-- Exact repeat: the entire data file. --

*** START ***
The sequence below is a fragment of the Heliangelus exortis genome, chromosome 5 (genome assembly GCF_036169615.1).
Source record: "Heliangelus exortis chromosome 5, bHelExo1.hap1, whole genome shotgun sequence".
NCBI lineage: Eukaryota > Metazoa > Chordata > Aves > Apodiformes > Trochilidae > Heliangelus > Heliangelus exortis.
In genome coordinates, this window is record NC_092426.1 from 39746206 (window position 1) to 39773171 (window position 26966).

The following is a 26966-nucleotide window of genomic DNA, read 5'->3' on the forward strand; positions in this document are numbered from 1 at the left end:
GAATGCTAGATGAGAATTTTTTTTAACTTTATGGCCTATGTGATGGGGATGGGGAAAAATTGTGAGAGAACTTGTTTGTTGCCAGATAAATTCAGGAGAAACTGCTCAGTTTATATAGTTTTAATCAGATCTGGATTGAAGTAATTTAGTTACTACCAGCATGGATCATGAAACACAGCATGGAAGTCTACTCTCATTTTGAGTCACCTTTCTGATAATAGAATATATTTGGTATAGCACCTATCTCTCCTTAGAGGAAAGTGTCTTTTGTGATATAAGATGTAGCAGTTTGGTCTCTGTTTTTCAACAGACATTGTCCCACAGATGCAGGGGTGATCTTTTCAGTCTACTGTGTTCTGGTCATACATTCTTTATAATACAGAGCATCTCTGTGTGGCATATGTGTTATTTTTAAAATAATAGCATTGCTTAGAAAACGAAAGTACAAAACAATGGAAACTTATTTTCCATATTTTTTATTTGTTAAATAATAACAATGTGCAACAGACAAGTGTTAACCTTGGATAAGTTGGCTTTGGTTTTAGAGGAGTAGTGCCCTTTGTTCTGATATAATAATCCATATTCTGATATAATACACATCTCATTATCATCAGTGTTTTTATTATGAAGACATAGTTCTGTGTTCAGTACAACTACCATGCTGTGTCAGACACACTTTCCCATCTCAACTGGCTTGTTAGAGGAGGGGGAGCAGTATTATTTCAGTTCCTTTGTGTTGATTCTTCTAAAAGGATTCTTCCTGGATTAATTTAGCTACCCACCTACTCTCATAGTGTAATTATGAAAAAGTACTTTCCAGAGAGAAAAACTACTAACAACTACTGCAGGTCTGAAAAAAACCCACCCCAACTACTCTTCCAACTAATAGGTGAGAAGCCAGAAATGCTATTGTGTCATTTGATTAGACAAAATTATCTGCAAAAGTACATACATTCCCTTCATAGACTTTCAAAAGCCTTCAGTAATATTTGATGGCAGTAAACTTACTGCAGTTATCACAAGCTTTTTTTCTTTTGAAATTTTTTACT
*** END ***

The sequence below is a fragment of the Heliangelus exortis genome, chromosome 5 (genome assembly GCF_036169615.1).
Source record: "Heliangelus exortis chromosome 5, bHelExo1.hap1, whole genome shotgun sequence".
NCBI lineage: Eukaryota > Metazoa > Chordata > Aves > Apodiformes > Trochilidae > Heliangelus > Heliangelus exortis.
In genome coordinates, this window is record NC_092426.1 from 39746206 (window position 1) to 39773171 (window position 26966).

The following is a 26966-nucleotide window of genomic DNA, read 5'->3' on the forward strand; positions in this document are numbered from 1 at the left end:
GAATGCTAGATGAGAATTTTTTTTAACTTTATGGCCTATGTGATGGGGATGGGGAAAAATTGTGAGAGAACTTGTTTGTTGCCAGATAAATTCAGGAGAAACTGCTCAGTTTATATAGTTTTAATCAGATCTGGATTGAAGTAATTTAGTTACTACCAGCATGGATCATGAAACACAGCATGGAAGTCTACTCTCATTTTGAGTCACCTTTCTGATAATAGAATATATTTGGTATAGCACCTATCTCTCCTTAGAGGAAAGTGTCTTTTGTGATATAAGATGTAGCAGTTTGGTCTCTGTTTTTCAACAGACATTGTCCCACAGATGCAGGGGTGATCTTTTCAGTCTACTGTGTTCTGGTCATACATTCTTTATAATACAGAGCATCTCTGTGTGGCATATGTGTTATTTTTAAAATAATAGCATTGCTTAGAAAACGAAAGTACAAAACAATGGAAACTTATTTTCCATATTTTTTATTTGTTAAATAATAACAATGTGCAACAGACAAGTGTTAACCTTGGATAAGTTGGCTTTGGTTTTAGAGGAGTAGTGCCCTTTGTTCTGATATAATAATCCATATTCTGATATAATACACATCTCATTATCATCAGTGTTTTTATTATGAAGACATAGTTCTGTGTTCAGTACAACTACCATGCTGTGTCAGACACACTTTCCCATCTCAACTGGCTTGTTAGAGGAGGGGGAGCAGTATTATTTCAGTTCCTTTGTGTTGATTCTTCTAAAAGGATTCTTCCTGGATTAATTTAGCTACCCACCTACTCTCATAGTGTAATTATGAAAAAGTACTTTCCAGAGAGAAAAACTACTAACAACTACTGCAGGTCTGAAAAAAACCCACCCCAACTACTCTTCCAACTAATAGGTGAGAAGCCAGAAATGCTATTGTGTCATTTGATTAGACAAAATTATCTGCAAAAGTACATACATTCCCTTCATAGACTTTCAAAAGCCTTCAGTAATATTTGATGGCAGTAAACTTACTGCAGTTATCACAAGCTTTTTTTCTTTTGAAATTTTTTACT